A proposed new Holocaust memorial in Ohio has found itself in the midst of surprising opposition – because its critics object to its inclusion of Jewish imagery.
The Columbus monument was designed by architect Daniel Libeskind, the Poland-born son of Jewish Holocaust survivors. Libeskind, in addition to having a deeply personal connection with the project, is also a big deal. He's designed museums and towers around the world. He's the guy they picked to redesign Ground Zero. His new memorial's design features two walkways that lead toward a pair of panels that form a cut-out Star of David. And, as the Freedom From Religion Foundation's co-president Dan Barker says, that's a problem. "Since the Star of David is a religious symbol and a secular government is not supposed to be promoting religion," he says, "especially when there are other perfectly secular alternatives, we're objecting to that religious symbol."
In June, the organization sent a letter to the memorial committee's chairman Richard H. Finan, stating that "while it is important to memorialize the Holocaust," the star's "prominent inclusion in the memorial gives the impression of an endorsement of Judaism" and represents "a design with constitutional concerns." The letter goes on to complain that the Star is "exclusionary, ignoring the sacrifices made by many other groups targeted by the Nazis." And here's the ballsiest part: it wraps up by saying that to honor one religion "would dishonor the truest protection our country has against a similar holocaust on our shores, the precious constitutional principle separating religion and government. Had there been a separation between religion and state honored and enforced in Germany, ensuring government could not favor the dominant religion and persecute and scapegoat minority religion and other 'dissidents,' there would not have been a Holocaust." Yup, one day you're placing a Star of David in a memorial, and the next, it's pogroms for everybody. It's a slippery slope, y'all. As it happens, the Republican Finan cast the sole vote against the memorial's design, saying, "I am particularly taken aback by this memorial. This is just too much. It’s the Star of David. You can’t get around that. I think we’re going to get sued." He added, "This is just too much to the Jewish religion."
We are a nation that is supposed to keep its faith and its politics separate, however poor a job we often make of it. But there's a world of difference between acknowledging religion and enforcing it. There's a difference between handing out bibles to school kids or erecting some illiterate version of the Ten Commandments at your state capitol and ignoring history. Most of us who strongly support the separation of church and state can also accept that if you're talking about the Holocaust, it really ought to not be a big problem to identify its impact on the Jewish community. To brush that off by saying there are "perfectly secular alternatives" is minimizing and insulting, a simpleminded request to make the Holocaust just a little less about killing Jewish people.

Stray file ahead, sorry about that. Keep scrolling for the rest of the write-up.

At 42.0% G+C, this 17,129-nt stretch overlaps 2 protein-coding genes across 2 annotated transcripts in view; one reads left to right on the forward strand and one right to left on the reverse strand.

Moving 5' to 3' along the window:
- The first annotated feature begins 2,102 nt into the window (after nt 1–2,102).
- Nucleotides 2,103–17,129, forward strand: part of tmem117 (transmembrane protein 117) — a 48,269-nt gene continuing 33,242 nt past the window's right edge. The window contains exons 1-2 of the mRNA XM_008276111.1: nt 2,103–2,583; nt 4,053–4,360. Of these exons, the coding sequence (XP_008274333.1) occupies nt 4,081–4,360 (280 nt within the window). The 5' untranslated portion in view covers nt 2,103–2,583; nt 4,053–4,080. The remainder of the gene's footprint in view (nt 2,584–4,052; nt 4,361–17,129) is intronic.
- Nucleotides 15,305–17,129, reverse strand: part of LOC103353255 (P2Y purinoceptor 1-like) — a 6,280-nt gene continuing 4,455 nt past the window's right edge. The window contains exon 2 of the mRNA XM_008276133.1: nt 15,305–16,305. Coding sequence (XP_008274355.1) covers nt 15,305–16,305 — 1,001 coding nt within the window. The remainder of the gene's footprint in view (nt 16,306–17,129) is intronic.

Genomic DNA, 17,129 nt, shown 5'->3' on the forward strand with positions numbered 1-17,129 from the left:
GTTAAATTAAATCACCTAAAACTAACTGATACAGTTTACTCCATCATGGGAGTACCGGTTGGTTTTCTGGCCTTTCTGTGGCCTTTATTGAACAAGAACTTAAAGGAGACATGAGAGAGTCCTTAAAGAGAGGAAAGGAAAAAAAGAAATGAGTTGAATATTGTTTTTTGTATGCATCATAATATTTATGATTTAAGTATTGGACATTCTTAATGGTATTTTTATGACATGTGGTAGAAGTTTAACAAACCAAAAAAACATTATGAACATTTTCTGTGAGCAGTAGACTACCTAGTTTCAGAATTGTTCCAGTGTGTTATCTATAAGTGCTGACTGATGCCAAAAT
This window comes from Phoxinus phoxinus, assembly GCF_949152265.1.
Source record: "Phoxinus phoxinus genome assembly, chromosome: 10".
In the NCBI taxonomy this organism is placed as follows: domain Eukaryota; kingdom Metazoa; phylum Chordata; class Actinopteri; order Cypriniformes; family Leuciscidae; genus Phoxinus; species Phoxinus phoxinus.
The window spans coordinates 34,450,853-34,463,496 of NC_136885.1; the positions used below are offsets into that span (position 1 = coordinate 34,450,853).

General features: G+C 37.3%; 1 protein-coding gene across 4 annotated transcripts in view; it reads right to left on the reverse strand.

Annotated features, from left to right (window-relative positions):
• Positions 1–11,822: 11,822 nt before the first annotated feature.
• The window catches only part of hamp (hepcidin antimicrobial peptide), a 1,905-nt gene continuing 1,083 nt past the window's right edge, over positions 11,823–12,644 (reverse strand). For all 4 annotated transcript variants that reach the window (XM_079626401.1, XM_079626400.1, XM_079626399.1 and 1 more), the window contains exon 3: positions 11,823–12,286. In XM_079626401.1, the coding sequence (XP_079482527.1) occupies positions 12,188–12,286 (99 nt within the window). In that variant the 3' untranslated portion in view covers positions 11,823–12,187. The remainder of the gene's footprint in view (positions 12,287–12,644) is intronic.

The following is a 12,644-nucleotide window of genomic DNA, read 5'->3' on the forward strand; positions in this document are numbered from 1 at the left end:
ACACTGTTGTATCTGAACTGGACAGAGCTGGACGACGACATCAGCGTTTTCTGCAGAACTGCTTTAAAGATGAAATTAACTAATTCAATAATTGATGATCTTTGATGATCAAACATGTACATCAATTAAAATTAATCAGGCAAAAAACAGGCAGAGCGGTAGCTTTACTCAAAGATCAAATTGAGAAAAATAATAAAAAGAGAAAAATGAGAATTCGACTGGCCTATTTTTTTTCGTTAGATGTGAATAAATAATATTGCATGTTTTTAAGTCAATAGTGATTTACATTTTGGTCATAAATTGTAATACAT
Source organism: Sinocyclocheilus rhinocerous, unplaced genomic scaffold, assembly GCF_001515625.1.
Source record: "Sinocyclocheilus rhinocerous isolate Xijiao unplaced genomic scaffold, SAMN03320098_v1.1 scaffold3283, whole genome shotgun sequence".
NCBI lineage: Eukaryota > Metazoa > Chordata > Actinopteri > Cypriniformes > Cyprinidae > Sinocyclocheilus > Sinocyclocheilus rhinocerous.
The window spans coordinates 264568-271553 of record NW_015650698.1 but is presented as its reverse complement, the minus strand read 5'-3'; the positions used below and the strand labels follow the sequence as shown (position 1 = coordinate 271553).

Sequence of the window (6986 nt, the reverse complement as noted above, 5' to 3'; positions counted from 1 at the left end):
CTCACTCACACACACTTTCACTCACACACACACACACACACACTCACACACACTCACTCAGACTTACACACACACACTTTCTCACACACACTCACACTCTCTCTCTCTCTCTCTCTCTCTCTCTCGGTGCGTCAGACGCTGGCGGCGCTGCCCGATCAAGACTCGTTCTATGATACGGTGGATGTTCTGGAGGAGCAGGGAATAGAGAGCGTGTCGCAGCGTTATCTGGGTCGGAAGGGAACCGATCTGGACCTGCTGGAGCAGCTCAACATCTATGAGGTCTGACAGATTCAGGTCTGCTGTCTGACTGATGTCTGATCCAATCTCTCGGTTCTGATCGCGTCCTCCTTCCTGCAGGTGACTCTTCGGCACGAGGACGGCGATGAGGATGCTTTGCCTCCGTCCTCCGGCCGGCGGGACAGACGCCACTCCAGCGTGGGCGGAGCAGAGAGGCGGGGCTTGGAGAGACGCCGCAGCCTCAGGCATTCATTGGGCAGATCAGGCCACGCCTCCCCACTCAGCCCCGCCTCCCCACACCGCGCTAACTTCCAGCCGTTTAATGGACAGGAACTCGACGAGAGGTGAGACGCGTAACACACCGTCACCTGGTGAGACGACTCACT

What's thoroughly exasperating about the opposition is the way it would prefer to dilute the horror of the past by glossing over the truth. It is well known that other groups besides Jews suffered at the hands of the Nazis, and it's reasonable to express questions about how respectfully a new monument would acknowledge them. The tragedies of the Holocaust are shared by many. The new memorial will also read, in part, "In remembrance of the six million Jews who perished in the Holocaust and millions more including prisoners of war, ethnic and religious minorities, homosexuals, the mentally ill, the disabled and political dissidents who suffered under Nazi Germany."
The atrocities of the Nazis were many, but history bears out they were frequently atrocities of religious persecution. It shouldn't matter one bit whether you subscribe to a religion or not to comprehend that during World War II – and in places all across the planet right now, today – people have been abused and murdered for practicing their faith. It infringes on no one to acknowledge that. It is no "endorsement" of any religion to look at that, to talk about it, to let in the devastation of that. Co-existence doesn't mean that we ignore each other's sufferings and the pains inflicted because of individual beliefs, even if we don't share those beliefs. And freedom from religion shouldn't look so much like fear of religion.